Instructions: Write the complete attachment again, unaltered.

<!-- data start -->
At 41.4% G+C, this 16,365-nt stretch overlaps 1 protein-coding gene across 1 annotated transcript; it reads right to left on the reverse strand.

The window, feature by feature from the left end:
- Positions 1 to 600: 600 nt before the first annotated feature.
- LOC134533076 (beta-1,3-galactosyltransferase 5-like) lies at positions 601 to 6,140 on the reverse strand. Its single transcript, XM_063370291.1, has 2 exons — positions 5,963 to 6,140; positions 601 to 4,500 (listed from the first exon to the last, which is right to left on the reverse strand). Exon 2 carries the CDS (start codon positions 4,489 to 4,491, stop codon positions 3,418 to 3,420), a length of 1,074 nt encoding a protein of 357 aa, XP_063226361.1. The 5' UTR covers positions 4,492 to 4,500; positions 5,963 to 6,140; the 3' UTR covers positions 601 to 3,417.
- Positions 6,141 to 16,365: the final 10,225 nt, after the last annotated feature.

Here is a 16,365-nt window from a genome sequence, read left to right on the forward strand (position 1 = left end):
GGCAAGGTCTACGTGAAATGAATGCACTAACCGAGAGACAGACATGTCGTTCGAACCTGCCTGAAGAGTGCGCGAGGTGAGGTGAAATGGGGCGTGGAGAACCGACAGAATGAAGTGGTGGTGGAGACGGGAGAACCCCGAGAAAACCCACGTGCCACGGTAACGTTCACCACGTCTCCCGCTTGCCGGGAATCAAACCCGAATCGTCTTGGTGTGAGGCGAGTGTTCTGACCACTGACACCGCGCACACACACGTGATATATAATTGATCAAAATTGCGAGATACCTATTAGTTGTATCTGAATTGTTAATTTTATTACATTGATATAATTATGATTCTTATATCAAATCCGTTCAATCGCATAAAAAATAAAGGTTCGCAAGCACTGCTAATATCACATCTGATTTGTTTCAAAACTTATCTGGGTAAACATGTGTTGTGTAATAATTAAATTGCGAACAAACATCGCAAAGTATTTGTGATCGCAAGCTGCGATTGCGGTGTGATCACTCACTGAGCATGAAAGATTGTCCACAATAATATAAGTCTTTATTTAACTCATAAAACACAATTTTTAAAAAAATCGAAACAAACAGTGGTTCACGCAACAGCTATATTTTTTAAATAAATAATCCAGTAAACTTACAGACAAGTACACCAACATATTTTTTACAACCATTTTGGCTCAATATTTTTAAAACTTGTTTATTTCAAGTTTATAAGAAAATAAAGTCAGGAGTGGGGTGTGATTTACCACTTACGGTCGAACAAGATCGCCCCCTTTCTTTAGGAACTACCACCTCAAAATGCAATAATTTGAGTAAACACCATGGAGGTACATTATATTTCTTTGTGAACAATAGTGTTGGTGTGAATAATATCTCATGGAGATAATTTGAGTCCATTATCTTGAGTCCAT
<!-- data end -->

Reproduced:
At 41.4% G+C, this 16,365-nt stretch overlaps 1 protein-coding gene across 1 annotated transcript; it reads right to left on the reverse strand.

The window, feature by feature from the left end:
- Positions 1 to 600: 600 nt before the first annotated feature.
- LOC134533076 (beta-1,3-galactosyltransferase 5-like) lies at positions 601 to 6,140 on the reverse strand. Its single transcript, XM_063370291.1, has 2 exons — positions 5,963 to 6,140; positions 601 to 4,500 (listed from the first exon to the last, which is right to left on the reverse strand). Exon 2 carries the CDS (start codon positions 4,489 to 4,491, stop codon positions 3,418 to 3,420), a length of 1,074 nt encoding a protein of 357 aa, XP_063226361.1. The 5' UTR covers positions 4,492 to 4,500; positions 5,963 to 6,140; the 3' UTR covers positions 601 to 3,417.
- Positions 6,141 to 16,365: the final 10,225 nt, after the last annotated feature.

Here is a 16,365-nt window from a genome sequence, read left to right on the forward strand (position 1 = left end):
GGCAAGGTCTACGTGAAATGAATGCACTAACCGAGAGACAGACATGTCGTTCGAACCTGCCTGAAGAGTGCGCGAGGTGAGGTGAAATGGGGCGTGGAGAACCGACAGAATGAAGTGGTGGTGGAGACGGGAGAACCCCGAGAAAACCCACGTGCCACGGTAACGTTCACCACGTCTCCCGCTTGCCGGGAATCAAACCCGAATCGTCTTGGTGTGAGGCGAGTGTTCTGACCACTGACACCGCGCACACACACGTGATATATAATTGATCAAAATTGCGAGATACCTATTAGTTGTATCTGAATTGTTAATTTTATTACATTGATATAATTATGATTCTTATATCAAATCCGTTCAATCGCATAAAAAATAAAGGTTCGCAAGCACTGCTAATATCACATCTGATTTGTTTCAAAACTTATCTGGGTAAACATGTGTTGTGTAATAATTAAATTGCGAACAAACATCGCAAAGTATTTGTGATCGCAAGCTGCGATTGCGGTGTGATCACTCACTGAGCATGAAAGATTGTCCACAATAATATAAGTCTTTATTTAACTCATAAAACACAATTTTTAAAAAAATCGAAACAAACAGTGGTTCACGCAACAGCTATATTTTTTAAATAAATAATCCAGTAAACTTACAGACAAGTACACCAACATATTTTTTACAACCATTTTGGCTCAATATTTTTAAAACTTGTTTATTTCAAGTTTATAAGAAAATAAAGTCAGGAGTGGGGTGTGATTTACCACTTACGGTCGAACAAGATCGCCCCCTTTCTTTAGGAACTACCACCTCAAAATGCAATAATTTGAGTAAACACCATGGAGGTACATTATATTTCTTTGTGAACAATAGTGTTGGTGTGAATAATATCTCATGGAGATAATTTGAGTCCATTATCTTGAGTCCAT